Thursday, January 29, 2009

Heritage Foundation | Index of Economic Freedom 2008

(We today noticed that we forgot to post this earlier -- apologies!)

The Heritage Foundation provides visitors with the 2008 Index of Economic Freedom, which covers 162 countries across 10 specific freedoms such as trade freedom, business freedom, investment freedom, and property rights. The 2008 Index provides an even clearer picture of economic freedom by using data-driven
equations which allows countries to be graded between scores of 0 and 100.

According to the 2008 assessment, Azerbaijan’s economy is 55.3% free, which makes it 107th in the world. If we look at the distribution, Azerbaijan falls into Mostly Unfree category.

Azerbaijan has considerable challenges in Investment Freedom, Financial Freedom, Property Rights and Freedom from Corruption. Its overall score is insignificantly different (0.5% points) than the last year. Azerbaijan is ranked 18th out of 30 countries in the Asia-Pacific region, and its overall score is below the world average.


For more info on Azerbaijan, click here.

Georgia is in a much better situation than Azerbaijan, having a 69.2% free economy, which makes it the world’s 32nd freest economy. Its overall score is 0.1% point lower than last year. Similar to Azerbaijan, two categories remain significantly below the world average: Property Rights and Freedom from Corruption. Property Rights may reflect the 2006 and 2007 situation, in which old (illegally, as the government alleged) privatizations were rescinded. As for corruption, is the data really plausible? According to the CRRC Data Initiative (DI) 2007, only 1% of the respondents in Georgia say they had to pay a bribe in the previous year.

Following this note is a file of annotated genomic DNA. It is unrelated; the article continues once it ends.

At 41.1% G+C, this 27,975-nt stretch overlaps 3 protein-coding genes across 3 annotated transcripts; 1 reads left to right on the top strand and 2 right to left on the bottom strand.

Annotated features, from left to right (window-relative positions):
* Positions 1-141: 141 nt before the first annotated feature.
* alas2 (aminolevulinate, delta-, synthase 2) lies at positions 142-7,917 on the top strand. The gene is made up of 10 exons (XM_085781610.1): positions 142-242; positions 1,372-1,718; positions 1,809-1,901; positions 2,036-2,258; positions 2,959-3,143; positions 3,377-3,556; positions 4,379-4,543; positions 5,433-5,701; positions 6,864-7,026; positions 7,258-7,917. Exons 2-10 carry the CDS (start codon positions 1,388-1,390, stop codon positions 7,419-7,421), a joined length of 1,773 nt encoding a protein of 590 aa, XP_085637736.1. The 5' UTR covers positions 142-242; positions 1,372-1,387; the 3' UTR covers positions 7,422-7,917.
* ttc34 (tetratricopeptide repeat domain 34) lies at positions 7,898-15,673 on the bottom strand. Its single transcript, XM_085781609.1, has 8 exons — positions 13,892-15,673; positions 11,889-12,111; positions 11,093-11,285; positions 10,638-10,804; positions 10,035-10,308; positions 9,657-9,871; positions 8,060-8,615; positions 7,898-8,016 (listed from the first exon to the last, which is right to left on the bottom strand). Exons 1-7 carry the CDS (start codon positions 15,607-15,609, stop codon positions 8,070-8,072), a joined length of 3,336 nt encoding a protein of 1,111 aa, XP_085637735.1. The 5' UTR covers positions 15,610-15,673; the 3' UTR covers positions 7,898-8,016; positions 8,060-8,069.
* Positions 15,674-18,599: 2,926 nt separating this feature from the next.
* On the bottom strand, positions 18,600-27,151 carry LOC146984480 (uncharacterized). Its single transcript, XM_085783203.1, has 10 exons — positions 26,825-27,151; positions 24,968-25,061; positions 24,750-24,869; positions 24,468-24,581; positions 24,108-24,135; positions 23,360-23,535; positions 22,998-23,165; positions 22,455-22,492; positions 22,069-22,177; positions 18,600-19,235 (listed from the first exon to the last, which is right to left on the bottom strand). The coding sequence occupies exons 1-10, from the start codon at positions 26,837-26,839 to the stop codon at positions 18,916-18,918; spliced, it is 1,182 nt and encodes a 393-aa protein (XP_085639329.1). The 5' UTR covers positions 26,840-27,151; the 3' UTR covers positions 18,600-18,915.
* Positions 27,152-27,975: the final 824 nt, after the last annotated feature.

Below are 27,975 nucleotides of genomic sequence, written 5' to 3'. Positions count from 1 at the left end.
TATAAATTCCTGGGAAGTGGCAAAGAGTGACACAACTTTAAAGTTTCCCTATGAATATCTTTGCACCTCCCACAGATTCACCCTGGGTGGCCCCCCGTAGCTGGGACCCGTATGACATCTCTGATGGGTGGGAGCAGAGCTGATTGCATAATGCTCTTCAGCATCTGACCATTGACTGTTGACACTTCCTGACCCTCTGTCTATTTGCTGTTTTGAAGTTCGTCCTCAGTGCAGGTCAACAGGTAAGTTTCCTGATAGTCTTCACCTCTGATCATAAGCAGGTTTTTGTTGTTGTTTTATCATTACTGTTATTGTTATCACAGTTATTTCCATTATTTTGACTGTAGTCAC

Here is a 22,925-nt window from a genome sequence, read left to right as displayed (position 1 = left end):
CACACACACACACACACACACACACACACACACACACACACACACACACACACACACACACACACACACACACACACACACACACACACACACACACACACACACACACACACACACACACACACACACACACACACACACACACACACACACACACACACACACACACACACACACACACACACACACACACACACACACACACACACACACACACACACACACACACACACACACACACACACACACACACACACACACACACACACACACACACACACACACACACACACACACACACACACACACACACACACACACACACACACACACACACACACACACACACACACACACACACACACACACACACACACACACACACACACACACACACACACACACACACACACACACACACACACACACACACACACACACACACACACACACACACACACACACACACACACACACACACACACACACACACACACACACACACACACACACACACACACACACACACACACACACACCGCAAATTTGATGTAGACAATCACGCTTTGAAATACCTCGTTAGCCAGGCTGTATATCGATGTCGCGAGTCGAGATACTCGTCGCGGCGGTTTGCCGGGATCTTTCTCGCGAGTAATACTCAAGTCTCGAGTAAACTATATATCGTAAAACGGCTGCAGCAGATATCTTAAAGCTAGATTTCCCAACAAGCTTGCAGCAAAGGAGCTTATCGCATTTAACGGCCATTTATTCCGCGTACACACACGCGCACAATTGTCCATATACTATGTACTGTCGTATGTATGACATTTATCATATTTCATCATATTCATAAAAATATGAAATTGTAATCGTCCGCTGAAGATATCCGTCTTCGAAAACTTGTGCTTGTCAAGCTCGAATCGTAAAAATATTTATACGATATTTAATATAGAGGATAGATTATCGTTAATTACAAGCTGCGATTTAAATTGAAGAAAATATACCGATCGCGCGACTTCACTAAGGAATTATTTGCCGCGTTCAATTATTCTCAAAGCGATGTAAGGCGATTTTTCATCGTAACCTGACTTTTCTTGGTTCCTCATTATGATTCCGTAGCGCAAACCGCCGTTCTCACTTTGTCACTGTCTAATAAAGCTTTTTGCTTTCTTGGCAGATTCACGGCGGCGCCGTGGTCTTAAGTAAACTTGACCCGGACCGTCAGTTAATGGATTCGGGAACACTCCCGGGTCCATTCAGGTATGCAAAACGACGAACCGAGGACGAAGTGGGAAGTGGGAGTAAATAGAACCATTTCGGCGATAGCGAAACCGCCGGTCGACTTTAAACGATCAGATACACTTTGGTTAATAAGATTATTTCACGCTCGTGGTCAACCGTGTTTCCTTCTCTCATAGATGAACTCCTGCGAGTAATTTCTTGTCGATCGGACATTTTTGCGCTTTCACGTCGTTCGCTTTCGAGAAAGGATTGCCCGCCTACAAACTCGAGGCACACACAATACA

Moreover, Georgia is ranked 18th out of 41 counties in the European Region, and its overall score is equal to the regional average. For more info on Georgia, click here.

From the South Caucasus countries Armenia has the best score. It ranks 28th with 70.3% freedom, just narrowly beating Georgia.

But Armenia, like Georgia, scores way below the world average in Property rights and Freedom from Corruption categories. In Georgia's case, we are not convinced by the accuracy of the score on Freedom from Corruption. Note a further post on this issue, for more detail.

To view scores and rankings for any country, or to find out which are the top ten countries, along with detailed data and background analysis, click here.

2 comments:

R said...

'We would strongly question the accuracy of the score on Freedom from Corruption.'

What do you question?

HansG said...

that is a fair comment: we don't think the Georgian data is at all plausible, but our comment didn't bring that out so well.